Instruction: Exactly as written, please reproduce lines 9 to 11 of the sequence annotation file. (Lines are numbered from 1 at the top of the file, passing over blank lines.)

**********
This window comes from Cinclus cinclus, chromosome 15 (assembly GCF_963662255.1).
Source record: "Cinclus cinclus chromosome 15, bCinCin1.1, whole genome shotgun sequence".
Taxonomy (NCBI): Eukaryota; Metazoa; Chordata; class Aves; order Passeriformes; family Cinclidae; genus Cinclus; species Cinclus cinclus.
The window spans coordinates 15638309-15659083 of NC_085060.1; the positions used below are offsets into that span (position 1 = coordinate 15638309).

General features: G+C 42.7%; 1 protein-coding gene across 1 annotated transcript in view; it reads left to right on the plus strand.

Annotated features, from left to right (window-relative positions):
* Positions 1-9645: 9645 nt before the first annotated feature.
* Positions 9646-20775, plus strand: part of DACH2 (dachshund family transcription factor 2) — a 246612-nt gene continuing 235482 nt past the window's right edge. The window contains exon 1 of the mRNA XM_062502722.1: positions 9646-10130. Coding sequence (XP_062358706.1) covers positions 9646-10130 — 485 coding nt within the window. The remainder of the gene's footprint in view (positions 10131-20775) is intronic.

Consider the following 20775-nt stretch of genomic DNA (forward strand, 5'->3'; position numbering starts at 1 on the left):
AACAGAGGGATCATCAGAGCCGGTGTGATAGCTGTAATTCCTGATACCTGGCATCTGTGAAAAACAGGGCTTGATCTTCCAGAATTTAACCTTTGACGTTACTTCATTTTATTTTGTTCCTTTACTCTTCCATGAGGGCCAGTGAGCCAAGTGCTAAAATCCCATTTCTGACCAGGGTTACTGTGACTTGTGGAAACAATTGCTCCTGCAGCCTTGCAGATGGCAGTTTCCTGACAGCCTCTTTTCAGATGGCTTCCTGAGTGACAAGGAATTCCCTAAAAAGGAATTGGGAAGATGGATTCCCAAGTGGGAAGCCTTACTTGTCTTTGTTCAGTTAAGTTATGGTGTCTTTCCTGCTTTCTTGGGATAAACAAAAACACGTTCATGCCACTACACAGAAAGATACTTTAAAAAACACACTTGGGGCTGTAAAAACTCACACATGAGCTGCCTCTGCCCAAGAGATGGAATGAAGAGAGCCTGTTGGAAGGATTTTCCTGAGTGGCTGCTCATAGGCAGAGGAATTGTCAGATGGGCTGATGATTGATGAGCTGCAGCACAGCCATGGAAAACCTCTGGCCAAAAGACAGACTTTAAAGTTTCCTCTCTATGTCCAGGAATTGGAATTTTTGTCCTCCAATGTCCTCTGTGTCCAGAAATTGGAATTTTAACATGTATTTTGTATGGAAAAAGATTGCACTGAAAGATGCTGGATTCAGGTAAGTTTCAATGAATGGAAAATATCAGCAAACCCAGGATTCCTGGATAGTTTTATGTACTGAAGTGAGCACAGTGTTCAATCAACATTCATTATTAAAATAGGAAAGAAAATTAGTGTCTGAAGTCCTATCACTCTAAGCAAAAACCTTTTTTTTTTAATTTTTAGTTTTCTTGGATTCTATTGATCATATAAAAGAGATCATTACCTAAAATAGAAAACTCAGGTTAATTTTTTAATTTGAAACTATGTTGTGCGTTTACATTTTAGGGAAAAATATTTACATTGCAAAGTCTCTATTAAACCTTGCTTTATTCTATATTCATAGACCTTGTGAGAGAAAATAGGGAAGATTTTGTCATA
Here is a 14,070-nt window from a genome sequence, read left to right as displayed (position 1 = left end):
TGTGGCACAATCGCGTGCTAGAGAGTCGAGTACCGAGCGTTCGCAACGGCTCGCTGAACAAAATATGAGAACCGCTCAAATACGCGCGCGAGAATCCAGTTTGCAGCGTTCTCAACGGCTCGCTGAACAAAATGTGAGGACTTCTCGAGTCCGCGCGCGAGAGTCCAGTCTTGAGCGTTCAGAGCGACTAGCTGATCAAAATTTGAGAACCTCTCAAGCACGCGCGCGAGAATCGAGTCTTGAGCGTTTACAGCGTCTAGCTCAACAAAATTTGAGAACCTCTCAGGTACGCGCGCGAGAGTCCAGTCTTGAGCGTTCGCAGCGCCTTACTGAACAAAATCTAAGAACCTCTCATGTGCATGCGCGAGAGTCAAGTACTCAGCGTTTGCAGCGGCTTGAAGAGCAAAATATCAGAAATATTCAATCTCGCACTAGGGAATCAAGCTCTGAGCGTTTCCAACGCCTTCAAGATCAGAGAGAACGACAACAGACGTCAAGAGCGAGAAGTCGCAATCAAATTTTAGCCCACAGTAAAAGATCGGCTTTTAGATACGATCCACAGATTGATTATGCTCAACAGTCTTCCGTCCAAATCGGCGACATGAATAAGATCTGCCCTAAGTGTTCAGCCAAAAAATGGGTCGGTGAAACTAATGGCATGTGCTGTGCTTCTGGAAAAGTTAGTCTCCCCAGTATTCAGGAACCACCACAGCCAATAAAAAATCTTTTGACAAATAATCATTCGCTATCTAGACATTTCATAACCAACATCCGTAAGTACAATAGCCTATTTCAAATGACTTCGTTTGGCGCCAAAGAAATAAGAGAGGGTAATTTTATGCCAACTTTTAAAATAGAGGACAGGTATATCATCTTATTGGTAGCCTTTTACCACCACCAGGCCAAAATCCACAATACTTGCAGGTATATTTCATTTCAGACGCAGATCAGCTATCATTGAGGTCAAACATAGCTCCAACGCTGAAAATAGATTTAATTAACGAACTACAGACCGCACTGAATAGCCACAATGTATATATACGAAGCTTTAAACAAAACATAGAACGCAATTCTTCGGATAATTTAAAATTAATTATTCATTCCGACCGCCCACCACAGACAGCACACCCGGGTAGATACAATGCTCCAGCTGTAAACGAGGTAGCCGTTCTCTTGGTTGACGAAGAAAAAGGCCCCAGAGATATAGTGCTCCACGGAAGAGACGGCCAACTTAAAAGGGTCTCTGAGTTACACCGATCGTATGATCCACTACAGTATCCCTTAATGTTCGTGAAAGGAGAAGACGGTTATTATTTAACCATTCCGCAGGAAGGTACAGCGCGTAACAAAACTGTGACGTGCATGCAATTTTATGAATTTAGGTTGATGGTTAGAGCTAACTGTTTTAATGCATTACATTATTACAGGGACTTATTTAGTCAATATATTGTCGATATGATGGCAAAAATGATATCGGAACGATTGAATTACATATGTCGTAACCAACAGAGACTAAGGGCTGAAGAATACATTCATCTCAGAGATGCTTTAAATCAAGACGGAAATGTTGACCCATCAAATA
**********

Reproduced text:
Consider the following 20775-nt stretch of genomic DNA (forward strand, 5'->3'; position numbering starts at 1 on the left):
AACAGAGGGATCATCAGAGCCGGTGTGATAGCTGTAATTCCTGATACCTGGCATCTGTGAAAAACAGGGCTTGATCTTCCAGAATTTAACCTTTGACGTTACTTCATTTTATTTTGTTCCTTTACTCTTCCATGAGGGCCAGTGAGCCAAGTGCTAAAATCCCATTTCTGACCAGGGTTACTGTGACTTGTGGAAACAATTGCTCCTGCAGCCTTGCAGATGGCAGTTTCCTGACAGCCTCTTTTCAGATGGCTTCCTGAGTGACAAGGAATTCCCTAAAAAGGAATTGGGAAGATGGATTCCCAAGTGGGAAGCCTTACTTGTCTTTGTTCAGTTAAGTTATGGTGTCTTTCCTGCTTTCTTGGGATAAACAAAAACACGTTCATGCCACTACACAGAAAGATACTTTAAAAAACACACTTGGGGCTGTAAAAACTCACACATGAGCTGCCTCTGCCCAAGAGATGGAATGAAGAGAGCCTGTTGGAAGGATTTTCCTGAGTGGCTGCTCATAGGCAGAGGAATTGTCAGATGGGCTGATGATTGATGAGCTGCAGCACAGCCATGGAAAACCTCTGGCCAAAAGACAGACTTTAAAGTTTCCTCTCTATGTCCAGGAATTGGAATTTTTGTCCTCCAATGTCCTCTGTGTCCAGAAATTGGAATTTTAACATGTATTTTGTATGGAAAAAGATTGCACTGAAAGATGCTGGATTCAGGTAAGTTTCAATGAATGGAAAATATCAGCAAACCCAGGATTCCTGGATAGTTTTATGTACTGAAGTGAGCACAGTGTTCAATCAACATTCATTATTAAAATAGGAAAGAAAATTAGTGTCTGAAGTCCTATCACTCTAAGCAAAAACCTTTTTTTTTTAATTTTTAGTTTTCTTGGATTCTATTGATCATATAAAAGAGATCATTACCTAAAATAGAAAACTCAGGTTAATTTTTTAATTTGAAACTATGTTGTGCGTTTACATTTTAGGGAAAAATATTTACATTGCAAAGTCTCTATTAAACCTTGCTTTATTCTATATTCATAGACCTTGTGAGAGAAAATAGGGAAGATTTTGTCATA
Here is a 14,070-nt window from a genome sequence, read left to right as displayed (position 1 = left end):